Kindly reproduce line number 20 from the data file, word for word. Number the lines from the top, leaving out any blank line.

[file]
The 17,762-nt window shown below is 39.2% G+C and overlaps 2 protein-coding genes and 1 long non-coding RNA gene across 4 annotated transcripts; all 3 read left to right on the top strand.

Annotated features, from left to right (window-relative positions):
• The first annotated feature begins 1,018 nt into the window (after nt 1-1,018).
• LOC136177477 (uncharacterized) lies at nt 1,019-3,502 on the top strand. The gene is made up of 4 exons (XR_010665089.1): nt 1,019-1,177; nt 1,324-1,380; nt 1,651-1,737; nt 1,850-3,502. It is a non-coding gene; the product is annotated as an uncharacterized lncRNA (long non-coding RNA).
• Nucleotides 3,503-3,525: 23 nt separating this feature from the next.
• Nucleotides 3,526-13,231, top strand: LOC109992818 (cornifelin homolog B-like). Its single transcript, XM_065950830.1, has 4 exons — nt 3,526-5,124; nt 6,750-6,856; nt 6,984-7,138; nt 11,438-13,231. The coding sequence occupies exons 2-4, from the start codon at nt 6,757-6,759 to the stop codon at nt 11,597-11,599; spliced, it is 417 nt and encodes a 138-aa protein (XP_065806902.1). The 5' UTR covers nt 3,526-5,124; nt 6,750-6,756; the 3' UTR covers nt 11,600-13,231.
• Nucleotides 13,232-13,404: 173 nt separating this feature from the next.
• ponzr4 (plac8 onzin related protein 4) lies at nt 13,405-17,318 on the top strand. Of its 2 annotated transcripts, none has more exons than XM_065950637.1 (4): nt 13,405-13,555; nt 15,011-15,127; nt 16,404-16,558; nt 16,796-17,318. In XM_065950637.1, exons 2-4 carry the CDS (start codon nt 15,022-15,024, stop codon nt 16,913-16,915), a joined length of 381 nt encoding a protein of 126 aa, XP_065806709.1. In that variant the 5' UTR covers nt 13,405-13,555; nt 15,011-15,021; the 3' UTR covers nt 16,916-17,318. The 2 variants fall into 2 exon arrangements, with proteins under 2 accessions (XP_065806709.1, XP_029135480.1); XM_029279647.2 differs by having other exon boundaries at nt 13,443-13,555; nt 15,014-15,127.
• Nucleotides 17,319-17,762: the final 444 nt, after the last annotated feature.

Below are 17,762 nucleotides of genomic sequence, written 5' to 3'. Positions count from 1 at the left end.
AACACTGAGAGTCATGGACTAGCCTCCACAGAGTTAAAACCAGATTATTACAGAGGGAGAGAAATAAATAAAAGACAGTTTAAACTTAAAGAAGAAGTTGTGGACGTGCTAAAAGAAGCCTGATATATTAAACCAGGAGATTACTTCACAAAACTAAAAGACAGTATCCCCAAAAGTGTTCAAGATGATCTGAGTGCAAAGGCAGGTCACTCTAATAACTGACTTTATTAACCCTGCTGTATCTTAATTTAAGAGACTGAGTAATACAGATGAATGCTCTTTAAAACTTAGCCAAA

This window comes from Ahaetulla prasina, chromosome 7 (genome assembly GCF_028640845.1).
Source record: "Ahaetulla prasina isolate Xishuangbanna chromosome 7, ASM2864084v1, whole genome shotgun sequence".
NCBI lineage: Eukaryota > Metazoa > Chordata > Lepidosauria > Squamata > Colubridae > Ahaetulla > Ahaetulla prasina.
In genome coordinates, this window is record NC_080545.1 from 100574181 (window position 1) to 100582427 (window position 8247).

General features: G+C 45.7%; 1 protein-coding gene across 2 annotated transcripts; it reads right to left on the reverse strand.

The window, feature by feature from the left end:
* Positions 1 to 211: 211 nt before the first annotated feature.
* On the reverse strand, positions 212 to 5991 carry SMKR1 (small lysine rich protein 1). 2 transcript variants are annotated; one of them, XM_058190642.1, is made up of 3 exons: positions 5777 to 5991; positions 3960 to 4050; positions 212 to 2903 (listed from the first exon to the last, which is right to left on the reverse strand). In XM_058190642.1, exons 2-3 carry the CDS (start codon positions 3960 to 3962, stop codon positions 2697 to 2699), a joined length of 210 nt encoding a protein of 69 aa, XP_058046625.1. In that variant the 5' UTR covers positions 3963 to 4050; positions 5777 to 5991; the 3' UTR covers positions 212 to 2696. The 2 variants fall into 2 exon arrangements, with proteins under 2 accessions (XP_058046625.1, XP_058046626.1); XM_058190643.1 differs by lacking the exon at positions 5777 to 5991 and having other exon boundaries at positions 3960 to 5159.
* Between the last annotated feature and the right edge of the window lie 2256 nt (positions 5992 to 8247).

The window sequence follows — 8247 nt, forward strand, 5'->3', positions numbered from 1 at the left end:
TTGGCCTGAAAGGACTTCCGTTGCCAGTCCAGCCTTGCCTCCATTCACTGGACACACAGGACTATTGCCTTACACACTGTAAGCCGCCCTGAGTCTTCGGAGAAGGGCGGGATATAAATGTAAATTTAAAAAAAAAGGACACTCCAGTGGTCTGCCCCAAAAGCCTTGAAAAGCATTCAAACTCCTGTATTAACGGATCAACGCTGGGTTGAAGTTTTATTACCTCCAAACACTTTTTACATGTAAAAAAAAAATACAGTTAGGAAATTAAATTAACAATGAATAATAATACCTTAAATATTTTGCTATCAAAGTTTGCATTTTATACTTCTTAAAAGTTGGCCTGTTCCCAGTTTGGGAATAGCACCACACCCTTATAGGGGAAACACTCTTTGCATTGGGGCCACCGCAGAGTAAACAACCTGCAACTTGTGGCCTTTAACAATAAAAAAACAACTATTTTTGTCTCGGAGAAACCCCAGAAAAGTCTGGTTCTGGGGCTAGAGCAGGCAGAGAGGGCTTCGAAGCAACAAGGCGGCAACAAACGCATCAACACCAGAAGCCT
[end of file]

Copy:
* Between the last annotated feature and the right edge of the window lie 2256 nt (positions 5992 to 8247).